2
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The idea of the code is to count how many elements in testy_L2 are the same with those on testy. So for example, in the first row of conf_matrix we have that 17 elements on testy_L2 are 0., one element is 1., and two elements are 2., so we have 17 correct numbers and 3 wrong numbers for 0. in testy_L2.

What do you think of this code? Is there another way to make it simpler/more elegant?

list_0 = []
a,b,c = 0,0,0
for j in indexes_0[0]:
    if testy_L2[j] == 0.0:
        a += 1
    if testy_L2[j] == 1.0:
        b += 1
    if testy_L2[j] == 2.0:
        c += 1
list_0.append(a)
list_0.append(b)
list_0.append(c)

list_1 = []
a,b,c = 0,0,0
for j in indexes_1[0]:
    if testy_L2[j] == 0.0:
        a += 1
    if testy_L2[j] == 1.0:
        b += 1
    if testy_L2[j] == 2.0:
        c += 1
list_1.append(a)
list_1.append(b)
list_1.append(c) 

list_2 = []
a,b,c = 0,0,0
for j in indexes_2[0]:
    if testy_L2[j] == 0.0:
        a += 1
    if testy_L2[j] == 1.0:
        b += 1
    if testy_L2[j] == 2.0:
        c += 1
list_2.append(a)
list_2.append(b)
list_2.append(c)

Inputs:

testy:

array([1., 1., 1., 1., 1., 1., 1., 1., 1., 1., 1., 1., 1., 1., 1., 1., 1.,
       1., 1., 1., 2., 2., 2., 2., 2., 2., 2., 2., 2., 2., 2., 2., 2., 2.,
       2., 2., 2., 2., 2., 2., 2., 2., 0., 0., 0., 0., 0., 0., 0., 0., 0.,
       0., 0., 0., 0., 0., 0., 0., 0., 0., 0., 0.])

testy_L2:

array([0., 0., 0., 1., 1., 0., 1., 0., 0., 1., 0., 1., 0., 0., 1., 1., 1.,
       0., 1., 1., 2., 2., 2., 2., 2., 2., 2., 2., 2., 2., 2., 2., 2., 2.,
       2., 2., 2., 2., 2., 2., 2., 2., 1., 0., 0., 0., 0., 0., 0., 0., 0.,
       0., 0., 0., 2., 0., 2., 0., 0., 0., 0., 0.])

Indexes_0, Indexes_1, Indexes_2:

for i in range(len(testy)):
    indexes_0, indexes_1, indexes_2 = np.where(testy == 0.0), np.where(testy == 1.0), np.where(testy == 2.0)

Output:

conf_matrix:

conf_matrix = np.array([list_0,list_1,list_2])

array([[17,  1,  2],
       [10, 10,  0],
       [ 0,  0, 22]])
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  • \$\begingroup\$ Welcome to Code Review! The current question title, which states your concerns about the code, applies to too many questions on this site to be useful. The site standard is for the title to simply state the task accomplished by the code. Please see How to Ask for examples, and revise the title accordingly. \$\endgroup\$ Jan 7 '21 at 21:12
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You have essentially one chunk of code that's duplicated three times:

list_N = []
a,b,c = 0,0,0
for j in indexes_N[0]:
    if testy_L2[j] == 0.0:
        a += 1
    if testy_L2[j] == 1.0:
        b += 1
    if testy_L2[j] == 2.0:
        c += 1
list_N.append(a)
list_N.append(b)
list_N.append(c)

This could be easily wrapped in a function:

def process_the_stuff(indexes):
    acc = []
    a,b,c = 0,0,0
    for j in indexes[0]:
        if testy_L2[j] == 0.0:
            a += 1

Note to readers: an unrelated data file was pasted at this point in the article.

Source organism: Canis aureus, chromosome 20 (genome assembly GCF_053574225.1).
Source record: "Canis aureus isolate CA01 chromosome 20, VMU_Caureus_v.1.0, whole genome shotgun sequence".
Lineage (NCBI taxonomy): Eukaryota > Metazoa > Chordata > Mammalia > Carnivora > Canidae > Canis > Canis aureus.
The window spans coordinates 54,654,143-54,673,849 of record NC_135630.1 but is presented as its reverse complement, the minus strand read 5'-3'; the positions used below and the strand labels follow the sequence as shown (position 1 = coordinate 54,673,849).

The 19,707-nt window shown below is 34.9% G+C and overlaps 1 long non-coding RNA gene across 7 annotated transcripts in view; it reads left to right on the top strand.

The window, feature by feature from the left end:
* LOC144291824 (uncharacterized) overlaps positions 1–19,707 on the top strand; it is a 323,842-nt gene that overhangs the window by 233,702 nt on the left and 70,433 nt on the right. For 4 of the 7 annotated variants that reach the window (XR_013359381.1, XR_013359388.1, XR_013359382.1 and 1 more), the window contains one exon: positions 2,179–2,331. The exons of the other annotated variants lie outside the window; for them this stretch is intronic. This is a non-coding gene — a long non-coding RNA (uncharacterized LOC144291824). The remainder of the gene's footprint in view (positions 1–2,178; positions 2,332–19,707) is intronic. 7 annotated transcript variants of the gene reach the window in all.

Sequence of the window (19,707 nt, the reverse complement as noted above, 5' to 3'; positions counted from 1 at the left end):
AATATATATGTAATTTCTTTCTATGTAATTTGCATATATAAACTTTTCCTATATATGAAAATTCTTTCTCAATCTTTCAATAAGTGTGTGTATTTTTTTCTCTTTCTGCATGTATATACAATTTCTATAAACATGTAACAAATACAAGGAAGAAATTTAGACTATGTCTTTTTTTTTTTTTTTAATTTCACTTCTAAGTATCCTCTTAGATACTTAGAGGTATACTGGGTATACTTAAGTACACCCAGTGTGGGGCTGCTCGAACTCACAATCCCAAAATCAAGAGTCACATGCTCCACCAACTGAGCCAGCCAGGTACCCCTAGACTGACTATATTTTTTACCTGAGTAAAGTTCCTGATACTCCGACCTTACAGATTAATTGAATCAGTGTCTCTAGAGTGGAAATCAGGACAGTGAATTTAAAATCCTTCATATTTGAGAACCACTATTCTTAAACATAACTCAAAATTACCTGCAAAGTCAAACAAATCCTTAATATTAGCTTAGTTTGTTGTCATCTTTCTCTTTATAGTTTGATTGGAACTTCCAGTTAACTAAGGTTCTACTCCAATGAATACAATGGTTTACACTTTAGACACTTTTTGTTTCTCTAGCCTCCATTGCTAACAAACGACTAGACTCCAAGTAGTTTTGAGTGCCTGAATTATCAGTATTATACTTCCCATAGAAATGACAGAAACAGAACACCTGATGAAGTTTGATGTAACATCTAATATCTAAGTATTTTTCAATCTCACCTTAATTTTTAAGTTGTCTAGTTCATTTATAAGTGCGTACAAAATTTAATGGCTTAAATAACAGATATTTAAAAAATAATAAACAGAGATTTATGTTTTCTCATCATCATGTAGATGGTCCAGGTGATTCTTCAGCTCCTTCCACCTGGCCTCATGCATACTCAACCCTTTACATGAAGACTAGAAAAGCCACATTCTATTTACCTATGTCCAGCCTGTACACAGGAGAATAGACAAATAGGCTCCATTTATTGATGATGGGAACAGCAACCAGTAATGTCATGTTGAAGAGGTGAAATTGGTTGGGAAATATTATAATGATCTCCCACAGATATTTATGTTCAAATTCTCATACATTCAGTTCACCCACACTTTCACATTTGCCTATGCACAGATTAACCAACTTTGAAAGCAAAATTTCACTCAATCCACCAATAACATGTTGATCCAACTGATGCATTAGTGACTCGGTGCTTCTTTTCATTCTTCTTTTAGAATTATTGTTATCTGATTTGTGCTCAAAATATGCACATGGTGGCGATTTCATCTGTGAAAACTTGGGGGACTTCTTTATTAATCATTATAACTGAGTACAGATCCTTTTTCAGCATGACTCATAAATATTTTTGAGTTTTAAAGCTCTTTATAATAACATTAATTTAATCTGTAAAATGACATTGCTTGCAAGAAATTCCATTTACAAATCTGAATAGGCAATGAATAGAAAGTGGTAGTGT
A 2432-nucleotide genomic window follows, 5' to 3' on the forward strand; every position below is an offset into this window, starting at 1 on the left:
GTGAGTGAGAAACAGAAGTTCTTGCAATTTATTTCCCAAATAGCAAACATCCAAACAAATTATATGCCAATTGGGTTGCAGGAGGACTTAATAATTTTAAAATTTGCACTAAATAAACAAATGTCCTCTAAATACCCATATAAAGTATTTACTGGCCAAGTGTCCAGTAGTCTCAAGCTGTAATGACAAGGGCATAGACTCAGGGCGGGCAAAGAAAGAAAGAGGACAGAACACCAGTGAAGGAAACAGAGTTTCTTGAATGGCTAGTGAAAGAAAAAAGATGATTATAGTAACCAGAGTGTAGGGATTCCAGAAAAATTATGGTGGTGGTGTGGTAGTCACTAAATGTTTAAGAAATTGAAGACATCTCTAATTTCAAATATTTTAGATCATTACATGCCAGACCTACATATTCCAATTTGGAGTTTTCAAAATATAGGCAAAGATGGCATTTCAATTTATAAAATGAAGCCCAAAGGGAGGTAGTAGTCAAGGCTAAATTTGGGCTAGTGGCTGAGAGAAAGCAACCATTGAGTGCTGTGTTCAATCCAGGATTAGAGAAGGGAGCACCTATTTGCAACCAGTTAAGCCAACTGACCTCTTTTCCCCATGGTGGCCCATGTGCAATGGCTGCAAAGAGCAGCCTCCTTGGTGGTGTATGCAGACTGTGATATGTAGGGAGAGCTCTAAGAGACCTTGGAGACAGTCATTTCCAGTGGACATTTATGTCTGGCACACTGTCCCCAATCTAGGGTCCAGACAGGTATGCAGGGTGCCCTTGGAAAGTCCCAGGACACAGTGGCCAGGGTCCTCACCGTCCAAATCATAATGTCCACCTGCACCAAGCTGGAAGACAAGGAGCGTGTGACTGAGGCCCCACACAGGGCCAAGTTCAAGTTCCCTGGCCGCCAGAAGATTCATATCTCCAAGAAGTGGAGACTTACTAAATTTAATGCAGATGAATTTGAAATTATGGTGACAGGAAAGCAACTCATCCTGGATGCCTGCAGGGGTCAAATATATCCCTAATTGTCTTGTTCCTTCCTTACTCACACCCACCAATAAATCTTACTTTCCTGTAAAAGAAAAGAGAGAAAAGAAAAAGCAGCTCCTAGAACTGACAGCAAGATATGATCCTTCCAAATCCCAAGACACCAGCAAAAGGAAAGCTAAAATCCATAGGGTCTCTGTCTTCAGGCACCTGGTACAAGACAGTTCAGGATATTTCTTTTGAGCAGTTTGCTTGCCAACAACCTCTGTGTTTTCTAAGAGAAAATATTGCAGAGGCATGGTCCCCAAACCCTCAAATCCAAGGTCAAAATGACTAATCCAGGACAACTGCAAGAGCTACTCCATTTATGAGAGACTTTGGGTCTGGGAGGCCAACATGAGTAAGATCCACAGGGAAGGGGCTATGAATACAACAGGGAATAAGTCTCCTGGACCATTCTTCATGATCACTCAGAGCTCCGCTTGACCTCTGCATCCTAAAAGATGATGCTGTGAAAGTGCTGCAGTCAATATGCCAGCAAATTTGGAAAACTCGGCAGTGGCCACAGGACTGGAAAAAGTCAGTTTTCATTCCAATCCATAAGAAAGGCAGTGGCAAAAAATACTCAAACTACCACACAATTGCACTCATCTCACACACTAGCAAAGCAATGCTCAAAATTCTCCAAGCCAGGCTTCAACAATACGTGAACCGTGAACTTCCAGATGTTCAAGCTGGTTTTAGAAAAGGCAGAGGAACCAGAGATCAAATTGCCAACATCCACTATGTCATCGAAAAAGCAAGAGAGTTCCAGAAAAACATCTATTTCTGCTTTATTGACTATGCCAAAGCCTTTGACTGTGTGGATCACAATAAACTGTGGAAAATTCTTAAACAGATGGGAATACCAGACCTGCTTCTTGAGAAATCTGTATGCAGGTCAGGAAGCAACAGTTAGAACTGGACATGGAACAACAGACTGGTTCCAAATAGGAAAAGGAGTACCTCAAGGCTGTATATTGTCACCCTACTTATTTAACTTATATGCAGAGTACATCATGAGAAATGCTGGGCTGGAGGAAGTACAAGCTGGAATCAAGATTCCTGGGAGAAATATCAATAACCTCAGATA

if testy_L2[j] == 1.0:
            b += 1
        if testy_L2[j] == 2.0:
            c += 1
    acc.append(a)
    acc.append(b)
    acc.append(c)
    return acc

Then just:

list_0 = process_the_stuff(indexes_0)
list_1 = process_the_stuff(indexes_1)
list_2 = process_the_stuff(indexes_2)

I'd clean up some other stuff though:

  • I'm not a fan of assigning multiple variables on a line in the vast majority of cases. I think a, b, and c should be initially assigned on separate lines.
  • The three append calls at the bottom could be cleaned up a bit by using extend, or just simply returning a tuple/list directly.
  • All three if checks are necessarily exclusive of each other (since testy_L2[j] can't be equal to 0, 1, and 2 at the same time). Those should be elifs instead so that once one is true, the others aren't checked.

After fixing these things, you'd be left with:

def process_the_stuff(indexes):
    a = 0
    b = 0
    c = 0
    for j in indexes[0]:
        if testy_L2[j] == 0.0:
            a += 1
        elif testy_L2[j] == 1.0:
            b += 1
        elif testy_L2[j] == 2.0:
            c += 1
    return [a, b, c]  # May make more sense to return a tuple instead unless you need a list

list_0 = process_the_stuff(indexes_0)
list_1 = process_the_stuff(indexes_1)
list_2 = process_the_stuff(indexes_2)

Minor, but "indexes" should be "indices" for the plural of "index".

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  • \$\begingroup\$ Thank you! Really helpful. And sorry for the 'indexes' for I'm not native english speaker. \$\endgroup\$
    – immb31
    Jan 7 '21 at 21:54
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Here's code from a well tested library that accomplishes the same thing.

Documentation

from sklearn.metrics import confusion_matrix
conf_matrix = confusion_matrix(testy,testy_L2)

Inline Implementation

Without more imports, this can still be achieved with very little code.

def confusion_matrix(Y_true, Y_predicted):
    matrix = np.zeros((3,3),dtype=int)
    for y_true,y_predicted in zip(
        Y_true.astype('int'), 
        Y_predicted.astype('int')
    ):
        matrix[y_true,y_predicted] += 1
    return matrix
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  • \$\begingroup\$ Thank you, but the idea was to make up with a code to it. \$\endgroup\$
    – immb31
    Jan 9 '21 at 15:32

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